The British Columbia Cleantech Cluster: The A-to-Z List of Alternative Energy Players
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—Carmanah Technologies (Victoria, BC). This company has technology that matches up solar power systems with light-emitting diode technology. It makes a solar charging kit for RVs and boats, marine lanterns, and traffic beacons and signs.
—Chrysalix Energy (Vancouver, BC). This venture firm, founded in 2001, invests in clean energy startups.
—Cloudworks Energy (Vancouver, BC). This company makes electricity generators that are submerged in rivers and streams.
—Day4 Energy (Burnaby, BC). This company makes solar photovoltaic modules for homes, businesses, and utilities. It laid off about 95 workers in January, mostly at its Burnaby production facility.
—Delta Q Technologies (Burnaby, BC). This firm supplies carmakers with battery chargers and power converters for electric and hybrid vehicles.
—Delaware Power Systems (Richmond, BC). This company develops and markets battery technology for electric vehicles, plug-in hybrid electic cars, and energy storage applications.
—dPoint Technologies (Vancouver, BC). This company makes heat and humidity exchangers for fuel cells. The company’s technology uses polymer membranes to make smaller, cheaper and more reliable humidifiers for fuel cells. (Editor’s note: This entry was added March 6)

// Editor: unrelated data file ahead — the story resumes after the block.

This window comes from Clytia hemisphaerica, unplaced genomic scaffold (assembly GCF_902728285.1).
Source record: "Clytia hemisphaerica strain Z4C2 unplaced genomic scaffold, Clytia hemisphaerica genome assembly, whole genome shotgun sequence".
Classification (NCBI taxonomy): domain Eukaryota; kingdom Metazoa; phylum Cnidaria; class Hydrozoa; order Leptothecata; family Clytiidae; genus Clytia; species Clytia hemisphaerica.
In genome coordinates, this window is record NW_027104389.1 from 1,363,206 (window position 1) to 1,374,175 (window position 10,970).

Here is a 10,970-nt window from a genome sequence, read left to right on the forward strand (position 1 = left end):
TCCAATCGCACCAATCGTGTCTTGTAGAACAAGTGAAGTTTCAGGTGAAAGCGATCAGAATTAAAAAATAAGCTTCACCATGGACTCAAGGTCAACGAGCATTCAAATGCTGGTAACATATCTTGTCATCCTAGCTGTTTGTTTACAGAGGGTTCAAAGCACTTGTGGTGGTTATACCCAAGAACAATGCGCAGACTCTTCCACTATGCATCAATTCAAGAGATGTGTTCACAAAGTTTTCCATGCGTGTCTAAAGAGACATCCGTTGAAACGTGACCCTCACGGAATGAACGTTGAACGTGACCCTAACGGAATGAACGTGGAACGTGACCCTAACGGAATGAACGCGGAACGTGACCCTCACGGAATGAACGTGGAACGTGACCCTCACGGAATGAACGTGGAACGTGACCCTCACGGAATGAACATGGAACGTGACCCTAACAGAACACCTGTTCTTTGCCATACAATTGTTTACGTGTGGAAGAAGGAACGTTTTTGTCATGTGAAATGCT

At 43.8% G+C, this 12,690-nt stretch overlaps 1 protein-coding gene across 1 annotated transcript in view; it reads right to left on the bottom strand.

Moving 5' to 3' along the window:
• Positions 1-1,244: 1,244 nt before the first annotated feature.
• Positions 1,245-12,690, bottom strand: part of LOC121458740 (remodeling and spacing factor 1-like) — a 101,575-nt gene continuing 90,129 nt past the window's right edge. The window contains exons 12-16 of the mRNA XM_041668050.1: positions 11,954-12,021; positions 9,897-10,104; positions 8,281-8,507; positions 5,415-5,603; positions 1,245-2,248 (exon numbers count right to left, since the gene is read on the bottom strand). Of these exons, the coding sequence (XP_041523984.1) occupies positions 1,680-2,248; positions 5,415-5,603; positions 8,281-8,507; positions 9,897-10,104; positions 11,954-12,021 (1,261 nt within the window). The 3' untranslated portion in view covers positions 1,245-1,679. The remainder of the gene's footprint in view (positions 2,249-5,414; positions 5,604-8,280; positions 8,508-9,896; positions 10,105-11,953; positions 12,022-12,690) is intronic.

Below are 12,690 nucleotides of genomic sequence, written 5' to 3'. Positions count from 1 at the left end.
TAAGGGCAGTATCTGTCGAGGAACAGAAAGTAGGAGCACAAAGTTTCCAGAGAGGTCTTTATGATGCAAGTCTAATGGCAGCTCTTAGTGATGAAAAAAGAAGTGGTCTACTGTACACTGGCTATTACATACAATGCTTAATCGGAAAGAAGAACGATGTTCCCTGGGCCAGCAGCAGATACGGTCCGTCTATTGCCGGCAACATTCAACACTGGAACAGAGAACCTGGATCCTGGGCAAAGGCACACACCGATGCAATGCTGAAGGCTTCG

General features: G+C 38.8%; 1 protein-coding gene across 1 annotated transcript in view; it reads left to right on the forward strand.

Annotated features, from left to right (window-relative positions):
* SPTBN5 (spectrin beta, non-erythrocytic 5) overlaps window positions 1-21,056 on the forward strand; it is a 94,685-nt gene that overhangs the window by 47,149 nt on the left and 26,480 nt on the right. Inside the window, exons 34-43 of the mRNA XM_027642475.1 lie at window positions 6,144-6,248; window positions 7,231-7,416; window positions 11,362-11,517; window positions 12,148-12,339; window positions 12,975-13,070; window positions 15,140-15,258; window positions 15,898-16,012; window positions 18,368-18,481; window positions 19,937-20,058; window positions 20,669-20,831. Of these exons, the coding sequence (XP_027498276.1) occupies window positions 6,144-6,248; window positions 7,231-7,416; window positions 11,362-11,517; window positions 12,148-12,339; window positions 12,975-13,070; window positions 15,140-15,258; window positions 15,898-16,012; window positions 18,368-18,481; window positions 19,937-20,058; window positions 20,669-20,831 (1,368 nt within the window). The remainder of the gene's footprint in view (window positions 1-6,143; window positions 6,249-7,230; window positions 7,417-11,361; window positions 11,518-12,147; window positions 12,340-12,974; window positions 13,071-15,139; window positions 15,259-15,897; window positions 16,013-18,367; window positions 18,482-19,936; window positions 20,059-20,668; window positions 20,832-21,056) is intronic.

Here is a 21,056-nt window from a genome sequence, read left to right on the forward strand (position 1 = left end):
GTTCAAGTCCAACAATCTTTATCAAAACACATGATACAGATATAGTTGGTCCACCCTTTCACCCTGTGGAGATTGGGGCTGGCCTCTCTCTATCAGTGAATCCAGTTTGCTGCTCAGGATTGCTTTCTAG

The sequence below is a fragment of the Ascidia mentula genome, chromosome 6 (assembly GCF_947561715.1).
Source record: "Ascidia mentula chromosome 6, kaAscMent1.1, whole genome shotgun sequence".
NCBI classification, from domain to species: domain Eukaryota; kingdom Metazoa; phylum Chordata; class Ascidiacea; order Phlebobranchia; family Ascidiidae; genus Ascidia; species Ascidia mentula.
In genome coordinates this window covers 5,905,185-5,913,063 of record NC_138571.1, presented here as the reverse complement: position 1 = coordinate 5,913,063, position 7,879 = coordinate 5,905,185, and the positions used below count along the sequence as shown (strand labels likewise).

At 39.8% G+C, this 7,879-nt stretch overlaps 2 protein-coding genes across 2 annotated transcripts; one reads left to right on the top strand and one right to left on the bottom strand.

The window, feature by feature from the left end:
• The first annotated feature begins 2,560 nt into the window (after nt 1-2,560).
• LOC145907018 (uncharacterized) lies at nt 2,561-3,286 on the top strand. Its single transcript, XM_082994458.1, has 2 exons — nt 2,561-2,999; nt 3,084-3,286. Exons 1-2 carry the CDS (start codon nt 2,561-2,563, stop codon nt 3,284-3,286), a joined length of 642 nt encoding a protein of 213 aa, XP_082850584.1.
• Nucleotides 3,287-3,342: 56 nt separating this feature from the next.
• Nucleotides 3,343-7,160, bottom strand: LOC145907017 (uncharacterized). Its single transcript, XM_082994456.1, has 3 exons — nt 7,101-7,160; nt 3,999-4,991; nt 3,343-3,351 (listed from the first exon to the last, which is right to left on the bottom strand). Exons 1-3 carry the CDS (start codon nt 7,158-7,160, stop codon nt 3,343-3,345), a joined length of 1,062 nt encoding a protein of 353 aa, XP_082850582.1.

—Exro Technologies (West Vancouver, BC). This company is developing generators that use renewable sources like wind, tides, and streams.
—Finavera Renewables (Vancouver, BC). The company is developing wind power projects, and also has technology for capturing energy from ocean waves.
—Geotility Systems (Kelowna, BC). This company has been in the heating and cooling business for more than 30 years, but turned its attention to geothermal sources in the early 1990s. It says it can design and install geothermal systems anywhere in western Canada and the Pacific Northwest.
—General Fusion (Burnaby, BC). This company is developing a patent-pending concept that it calls “magnetized target fusion.” It hopes to demonstrate the new fusion technique is clean, safe, and cost-effective by 2013.
—Global HydroFuel Technologies (Richmond, BC). This company uses aluminum-assisted water splitting technology to produce hydrogen-on-demand, according to this post on Fuel Cell Markets.
—Light-Based Technologies (Vancouver, BC). Founded in 2004, this company has technology to improve the efficiency of solid-state lighting. The industry commonly uses digital technology to control light-emitting diodes, but this company says its analog methods are better at managing brightness, color, and temperature, using a fraction of the energy.
—Lignol Innovations (Burnaby, BC). This company is developing a process for manufacturing cellulosic ethanol, based on a $100 million investment from General Electric and Repap Enterprises. Lignol initially plans to use wood chips as feedstock, and then other cellulosic feedstocks. … Next Page »